“Good to know,” I say.
“Just sayin’,” she shrugs.
After story time, Drew picks up Hank, Nadia scoops up Zoie, and Asil takes his mother’s hand and they all head upstairs where the children will be spending the night. Since Henry is still outside looking after his grill, Eli and I at last have a moment alone together. I sit on the end of the sofa and he rolls up close to me.
“Having a good time?” he asks.
“I am,” I answer him, and then with a coy smile, I follow with, “But when do I get a bedtime story?”
I’m pretty sure this violates all the traditional relationship rules between men and women, and undoubtedly it reveals that I don’t want to be slow and steady forever. Eli leans forward to kiss me, but just before our lips touch he answers my question.
“I think we should make it soon,” he says.
My heart skips a beat, choosing instead to redirect its energy to my uniquely womanly parts. Eli leans back in his chair and looks at me. Maybe this evening was some kind of test, and now that it seems I have passed it, we’re cleared for take-off, as in all our clothes.
Of course it’s not going to happen here though, so I get a hold of myself by changing the subject.
“Your family’s lovely,” I say, secretly clinching my vaginal walls together.
“Yeah, they’re pretty terrific,” Eli agrees.
“And this room’s like an Abbot museum," I add looking around.
“Mom’s a little over the top about it,” Eli tells me, rolling back a little and looking around the room as well. “But I think it’s because she comes from a big family, and when she married Dad they sort of cut her off. It’s her way of going big again.”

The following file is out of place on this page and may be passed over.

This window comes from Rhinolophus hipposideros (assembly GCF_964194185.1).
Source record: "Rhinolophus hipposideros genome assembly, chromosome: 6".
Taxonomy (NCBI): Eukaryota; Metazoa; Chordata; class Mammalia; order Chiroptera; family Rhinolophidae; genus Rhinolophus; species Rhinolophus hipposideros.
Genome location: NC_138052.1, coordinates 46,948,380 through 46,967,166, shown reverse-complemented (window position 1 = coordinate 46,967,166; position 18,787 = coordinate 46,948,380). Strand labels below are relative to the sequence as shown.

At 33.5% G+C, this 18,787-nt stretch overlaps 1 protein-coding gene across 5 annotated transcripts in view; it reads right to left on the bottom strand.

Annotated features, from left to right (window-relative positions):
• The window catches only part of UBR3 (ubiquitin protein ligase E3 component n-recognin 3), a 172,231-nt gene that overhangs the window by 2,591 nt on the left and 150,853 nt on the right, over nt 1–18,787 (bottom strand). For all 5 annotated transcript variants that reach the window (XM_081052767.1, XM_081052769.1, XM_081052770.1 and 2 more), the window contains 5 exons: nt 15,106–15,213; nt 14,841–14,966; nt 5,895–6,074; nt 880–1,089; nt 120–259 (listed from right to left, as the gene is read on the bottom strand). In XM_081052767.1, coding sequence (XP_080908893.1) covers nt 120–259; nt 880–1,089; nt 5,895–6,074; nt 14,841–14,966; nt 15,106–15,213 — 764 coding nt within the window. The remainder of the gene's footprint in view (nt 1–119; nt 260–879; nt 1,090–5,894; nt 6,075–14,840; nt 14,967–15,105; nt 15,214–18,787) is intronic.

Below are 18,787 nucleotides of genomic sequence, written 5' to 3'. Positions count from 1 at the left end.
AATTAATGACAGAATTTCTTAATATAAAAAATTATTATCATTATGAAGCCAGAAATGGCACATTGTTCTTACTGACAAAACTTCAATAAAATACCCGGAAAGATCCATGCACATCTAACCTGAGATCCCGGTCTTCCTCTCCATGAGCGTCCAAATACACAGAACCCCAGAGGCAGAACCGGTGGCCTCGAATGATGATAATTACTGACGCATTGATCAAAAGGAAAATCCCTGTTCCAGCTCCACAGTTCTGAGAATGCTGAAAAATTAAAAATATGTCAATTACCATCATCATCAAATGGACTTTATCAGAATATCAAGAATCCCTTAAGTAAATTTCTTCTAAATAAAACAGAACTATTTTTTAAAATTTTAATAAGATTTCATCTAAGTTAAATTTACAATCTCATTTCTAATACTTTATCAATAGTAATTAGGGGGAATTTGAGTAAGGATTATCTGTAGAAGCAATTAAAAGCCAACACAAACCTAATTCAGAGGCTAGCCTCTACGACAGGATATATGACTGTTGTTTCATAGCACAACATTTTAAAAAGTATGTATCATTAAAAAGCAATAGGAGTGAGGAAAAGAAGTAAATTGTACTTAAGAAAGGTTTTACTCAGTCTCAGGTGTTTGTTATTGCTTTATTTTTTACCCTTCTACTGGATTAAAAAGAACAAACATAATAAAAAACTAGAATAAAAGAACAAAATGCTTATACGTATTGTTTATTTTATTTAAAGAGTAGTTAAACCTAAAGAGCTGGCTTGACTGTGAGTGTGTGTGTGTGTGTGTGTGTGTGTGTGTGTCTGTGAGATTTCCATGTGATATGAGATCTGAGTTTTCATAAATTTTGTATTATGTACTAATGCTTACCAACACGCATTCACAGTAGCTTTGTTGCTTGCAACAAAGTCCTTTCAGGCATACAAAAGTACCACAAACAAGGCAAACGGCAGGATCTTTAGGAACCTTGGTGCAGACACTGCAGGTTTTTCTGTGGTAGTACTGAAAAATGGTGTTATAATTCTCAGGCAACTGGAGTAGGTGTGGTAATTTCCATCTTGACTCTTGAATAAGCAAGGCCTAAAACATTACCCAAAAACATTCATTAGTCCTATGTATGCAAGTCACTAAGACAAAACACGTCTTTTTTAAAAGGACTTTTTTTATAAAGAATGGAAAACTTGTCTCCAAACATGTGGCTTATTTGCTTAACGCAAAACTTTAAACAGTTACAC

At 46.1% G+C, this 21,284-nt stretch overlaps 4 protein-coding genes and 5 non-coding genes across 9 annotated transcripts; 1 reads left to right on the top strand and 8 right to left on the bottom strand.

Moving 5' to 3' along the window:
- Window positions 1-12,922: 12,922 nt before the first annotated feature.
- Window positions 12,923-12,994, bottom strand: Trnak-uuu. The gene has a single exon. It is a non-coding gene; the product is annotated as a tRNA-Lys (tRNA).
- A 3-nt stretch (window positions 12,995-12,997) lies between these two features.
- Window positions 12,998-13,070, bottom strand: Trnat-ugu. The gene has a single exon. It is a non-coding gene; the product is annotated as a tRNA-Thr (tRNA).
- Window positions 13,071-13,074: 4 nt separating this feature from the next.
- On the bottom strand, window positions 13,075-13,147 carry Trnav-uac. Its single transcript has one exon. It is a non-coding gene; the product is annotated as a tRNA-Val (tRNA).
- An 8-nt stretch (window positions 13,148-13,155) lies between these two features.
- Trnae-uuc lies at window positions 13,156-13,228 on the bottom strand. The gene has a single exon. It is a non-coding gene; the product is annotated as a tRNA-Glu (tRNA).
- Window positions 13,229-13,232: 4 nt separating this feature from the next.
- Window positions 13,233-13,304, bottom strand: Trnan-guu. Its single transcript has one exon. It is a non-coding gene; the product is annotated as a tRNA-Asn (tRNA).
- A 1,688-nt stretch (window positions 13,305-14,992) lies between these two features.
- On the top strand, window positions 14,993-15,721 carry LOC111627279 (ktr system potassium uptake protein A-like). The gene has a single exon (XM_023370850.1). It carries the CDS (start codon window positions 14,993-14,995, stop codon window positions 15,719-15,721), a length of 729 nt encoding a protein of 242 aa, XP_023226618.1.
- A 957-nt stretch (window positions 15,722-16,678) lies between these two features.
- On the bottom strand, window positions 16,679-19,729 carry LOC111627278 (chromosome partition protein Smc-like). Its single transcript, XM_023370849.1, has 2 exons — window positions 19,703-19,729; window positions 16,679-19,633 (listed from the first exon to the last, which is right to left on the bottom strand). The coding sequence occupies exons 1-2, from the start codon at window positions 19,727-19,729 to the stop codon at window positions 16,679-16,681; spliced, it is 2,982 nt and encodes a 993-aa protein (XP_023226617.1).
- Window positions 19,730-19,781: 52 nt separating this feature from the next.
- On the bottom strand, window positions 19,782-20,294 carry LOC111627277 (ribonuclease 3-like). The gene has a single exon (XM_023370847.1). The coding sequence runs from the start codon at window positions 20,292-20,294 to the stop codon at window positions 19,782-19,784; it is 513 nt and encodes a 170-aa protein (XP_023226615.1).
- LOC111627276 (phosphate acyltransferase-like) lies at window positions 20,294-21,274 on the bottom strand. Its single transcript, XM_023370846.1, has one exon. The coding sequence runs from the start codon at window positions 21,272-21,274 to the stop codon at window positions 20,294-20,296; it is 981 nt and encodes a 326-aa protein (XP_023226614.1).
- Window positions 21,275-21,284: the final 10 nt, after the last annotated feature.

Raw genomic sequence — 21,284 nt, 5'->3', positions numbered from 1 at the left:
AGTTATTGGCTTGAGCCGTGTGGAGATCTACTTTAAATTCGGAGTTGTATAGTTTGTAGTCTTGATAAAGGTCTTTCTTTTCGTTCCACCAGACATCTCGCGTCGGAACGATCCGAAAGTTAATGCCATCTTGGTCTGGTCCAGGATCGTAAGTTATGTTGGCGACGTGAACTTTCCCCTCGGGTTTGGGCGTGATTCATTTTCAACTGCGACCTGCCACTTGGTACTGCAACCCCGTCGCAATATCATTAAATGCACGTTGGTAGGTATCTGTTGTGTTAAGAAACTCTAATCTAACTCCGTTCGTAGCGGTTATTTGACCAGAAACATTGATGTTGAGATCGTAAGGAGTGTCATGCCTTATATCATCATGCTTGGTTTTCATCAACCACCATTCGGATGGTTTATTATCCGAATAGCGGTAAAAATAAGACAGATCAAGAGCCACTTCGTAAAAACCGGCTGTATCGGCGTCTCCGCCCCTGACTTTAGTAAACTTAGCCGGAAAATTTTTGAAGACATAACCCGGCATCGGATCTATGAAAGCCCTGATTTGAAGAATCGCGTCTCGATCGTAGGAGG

“I think it’s nice,” I say, because it is.
I hear the low buzz of Eli’s mobile phone. He’s been checking it off and on all evening, and he checks it now. Politicians do work on the weekends. “Sorry, sweetheart,” Eli apologizes. “It’s the office. I really need to take this call.” I nod a good-natured okay, as if it really matters, and Eli leaves the room to take the call in his father’s study. I’m all alone now except for the faces in the “museum” so I take the opportunity to examine them up close.
The family collection also includes an enormous curio cabinet filled with academic and athletic trophies and plaques earned by both Eli and Nancy, apparently from kindergarten to college. I’m not surprised that Eli used to be a jock, Nancy either. And that they would both excel academically is pretty much a no-brainer too. Plenty of over-achieving parents raise even more over-achieving children. My parents did, and I have my own share of awards, although the most “athletic” award I ever won was for a third place finish in a debate competition. I’m not carefully counting but there does seem to be more awards bearing Eli’s name than there are bearing Nancy’s.
“The wife is rather a show-off when it comes to the kids,” Henry says behind me, startling me out of my musing. “I’m afraid she was a bit of Tiger mom before it was fashionable.”